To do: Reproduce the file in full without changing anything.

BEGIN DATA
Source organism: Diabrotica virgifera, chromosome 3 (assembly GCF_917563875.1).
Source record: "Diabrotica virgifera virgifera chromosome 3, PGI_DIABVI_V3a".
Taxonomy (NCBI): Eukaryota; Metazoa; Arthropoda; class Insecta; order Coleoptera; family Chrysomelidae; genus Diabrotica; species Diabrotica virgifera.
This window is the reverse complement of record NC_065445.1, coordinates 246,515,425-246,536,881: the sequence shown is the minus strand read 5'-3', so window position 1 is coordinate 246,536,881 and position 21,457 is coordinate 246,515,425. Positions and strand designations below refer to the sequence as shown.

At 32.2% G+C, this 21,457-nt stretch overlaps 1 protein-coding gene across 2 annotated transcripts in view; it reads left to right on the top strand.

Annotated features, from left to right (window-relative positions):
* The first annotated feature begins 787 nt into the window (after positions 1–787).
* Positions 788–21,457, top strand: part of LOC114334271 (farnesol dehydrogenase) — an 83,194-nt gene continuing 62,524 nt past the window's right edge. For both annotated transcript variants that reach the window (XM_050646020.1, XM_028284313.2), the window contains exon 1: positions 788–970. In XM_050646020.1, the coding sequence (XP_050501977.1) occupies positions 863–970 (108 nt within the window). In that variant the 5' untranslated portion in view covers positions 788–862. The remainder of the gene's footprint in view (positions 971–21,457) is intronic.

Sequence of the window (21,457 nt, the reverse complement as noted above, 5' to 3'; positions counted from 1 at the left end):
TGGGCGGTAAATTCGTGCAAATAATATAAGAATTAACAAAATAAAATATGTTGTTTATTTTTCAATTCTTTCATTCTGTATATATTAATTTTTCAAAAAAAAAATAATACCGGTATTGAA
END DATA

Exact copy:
Source organism: Diabrotica virgifera, chromosome 3 (assembly GCF_917563875.1).
Source record: "Diabrotica virgifera virgifera chromosome 3, PGI_DIABVI_V3a".
Taxonomy (NCBI): Eukaryota; Metazoa; Arthropoda; class Insecta; order Coleoptera; family Chrysomelidae; genus Diabrotica; species Diabrotica virgifera.
This window is the reverse complement of record NC_065445.1, coordinates 246,515,425-246,536,881: the sequence shown is the minus strand read 5'-3', so window position 1 is coordinate 246,536,881 and position 21,457 is coordinate 246,515,425. Positions and strand designations below refer to the sequence as shown.

At 32.2% G+C, this 21,457-nt stretch overlaps 1 protein-coding gene across 2 annotated transcripts in view; it reads left to right on the top strand.

Annotated features, from left to right (window-relative positions):
* The first annotated feature begins 787 nt into the window (after positions 1–787).
* Positions 788–21,457, top strand: part of LOC114334271 (farnesol dehydrogenase) — an 83,194-nt gene continuing 62,524 nt past the window's right edge. For both annotated transcript variants that reach the window (XM_050646020.1, XM_028284313.2), the window contains exon 1: positions 788–970. In XM_050646020.1, the coding sequence (XP_050501977.1) occupies positions 863–970 (108 nt within the window). In that variant the 5' untranslated portion in view covers positions 788–862. The remainder of the gene's footprint in view (positions 971–21,457) is intronic.

Sequence of the window (21,457 nt, the reverse complement as noted above, 5' to 3'; positions counted from 1 at the left end):
TGGGCGGTAAATTCGTGCAAATAATATAAGAATTAACAAAATAAAATATGTTGTTTATTTTTCAATTCTTTCATTCTGTATATATTAATTTTTCAAAAAAAAAATAATACCGGTATTGAA